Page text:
Bureaucracy Fights Back

A 2015 Military Review op-ed by Lt. Col. Frost, a former HRC assignments officer, demonstrates HRC’s managerial viewpoint. The author believes that many officers are “ignorant” of the personnel system and “display a level of arrogance that suggests they believe their talents warrant special treatment.”30 She explains officers’ “ignorance” of constraints imposed on HRC, but that is exactly the point. No matter how well HRC manages officers, they still operate within the confines of a mid-20th system designed more for factory production than producing adaptive leaders who can “win in a complex world.”31

Modern talent management does not consist of seeking out only those that are ‘special’ or members of the top 5%; it consists of identifying personal and professional values, skills, and attributes. Frost is correct when she states, “Qualities the Officer Corps desires are moral courage, emotional intelligence, and innate devotion to duty.” she made this statement to defend current policies as somehow different from those of corporate executives.32 However, if emotional intelligence is so critical, then why does HRC fail to identify, qualify, or quantify it? Moreover, why are these supposedly desired values not explicitly codified in official publications like DA Pamphlet 600-3?33

Devotion to duty does not equal acceptance of a misaligned system; one’s membership in the profession does not necessitate accepting folly inherent in personnel policies. If anything, true professionals acknowledge problems while striving to align the system with professional values.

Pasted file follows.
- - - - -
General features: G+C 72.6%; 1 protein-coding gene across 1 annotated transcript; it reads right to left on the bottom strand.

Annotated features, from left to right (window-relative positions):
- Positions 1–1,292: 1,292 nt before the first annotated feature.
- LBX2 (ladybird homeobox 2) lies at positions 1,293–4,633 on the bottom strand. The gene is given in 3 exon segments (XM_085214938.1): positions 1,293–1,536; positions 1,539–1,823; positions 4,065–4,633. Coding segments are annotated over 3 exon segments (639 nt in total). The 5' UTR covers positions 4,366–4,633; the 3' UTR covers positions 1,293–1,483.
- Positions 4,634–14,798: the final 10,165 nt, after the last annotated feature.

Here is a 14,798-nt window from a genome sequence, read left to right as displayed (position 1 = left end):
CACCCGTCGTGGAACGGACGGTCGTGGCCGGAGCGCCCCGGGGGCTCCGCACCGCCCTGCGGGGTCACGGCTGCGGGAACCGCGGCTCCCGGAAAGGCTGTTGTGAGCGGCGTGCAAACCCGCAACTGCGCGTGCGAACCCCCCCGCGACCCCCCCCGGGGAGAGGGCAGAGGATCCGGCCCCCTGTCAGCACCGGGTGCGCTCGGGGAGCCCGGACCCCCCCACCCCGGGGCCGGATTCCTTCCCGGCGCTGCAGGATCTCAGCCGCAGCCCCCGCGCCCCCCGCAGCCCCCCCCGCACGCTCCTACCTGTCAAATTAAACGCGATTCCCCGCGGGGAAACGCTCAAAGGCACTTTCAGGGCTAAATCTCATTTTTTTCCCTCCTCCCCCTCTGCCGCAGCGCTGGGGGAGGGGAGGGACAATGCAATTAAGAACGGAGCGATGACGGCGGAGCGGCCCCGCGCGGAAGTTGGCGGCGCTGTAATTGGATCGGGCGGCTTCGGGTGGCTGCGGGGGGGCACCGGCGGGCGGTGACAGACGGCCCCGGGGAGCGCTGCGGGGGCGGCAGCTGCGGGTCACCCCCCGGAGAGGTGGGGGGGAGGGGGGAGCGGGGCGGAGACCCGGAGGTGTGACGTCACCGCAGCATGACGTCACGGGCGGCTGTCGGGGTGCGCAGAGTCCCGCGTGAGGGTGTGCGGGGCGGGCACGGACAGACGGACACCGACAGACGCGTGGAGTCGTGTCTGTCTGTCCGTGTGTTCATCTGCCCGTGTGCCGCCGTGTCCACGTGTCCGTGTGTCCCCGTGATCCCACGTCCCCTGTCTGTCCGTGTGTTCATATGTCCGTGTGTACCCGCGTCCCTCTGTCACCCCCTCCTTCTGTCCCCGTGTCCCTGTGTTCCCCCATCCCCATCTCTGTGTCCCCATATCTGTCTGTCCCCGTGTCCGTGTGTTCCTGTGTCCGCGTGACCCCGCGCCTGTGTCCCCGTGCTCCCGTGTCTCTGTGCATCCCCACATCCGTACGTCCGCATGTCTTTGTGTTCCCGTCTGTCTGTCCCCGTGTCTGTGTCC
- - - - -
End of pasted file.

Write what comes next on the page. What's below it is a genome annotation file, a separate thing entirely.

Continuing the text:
Structure of HRC

These problems are not creations of the people working at HRC. They are hardworking and understanding; they do their best to manage each officer year-group. However, HRC personnel operate within the confines of a myopic, outdated bureaucracy. They are also, for the most part, not human resources professionals. Assignment officers typically fill a billet at HRC for two to three years; they receive no specialized human resources training but are simply senior members of the population they manage. This creates distant, temporary relationships.

HRC personnel have little to no knowledge of each individual’s wants, needs, desires, nor their particular skills, aptitudes, or interests outside of the narrow confines of the Army-specific ORB/ERB. As it currently exists, HRC cannot meet the cognitive, physical, and social goals of the Army’s Human Dimension Concept.34 HRC’s practices directly contradict the business practices of many Fortune 500 companies, who nearly all have professional Human Resource Departments designed to “get and keep enough of the right people” and put them in the best opportunities to take advantage of their unique, not special, skills, attributes, and abilities.35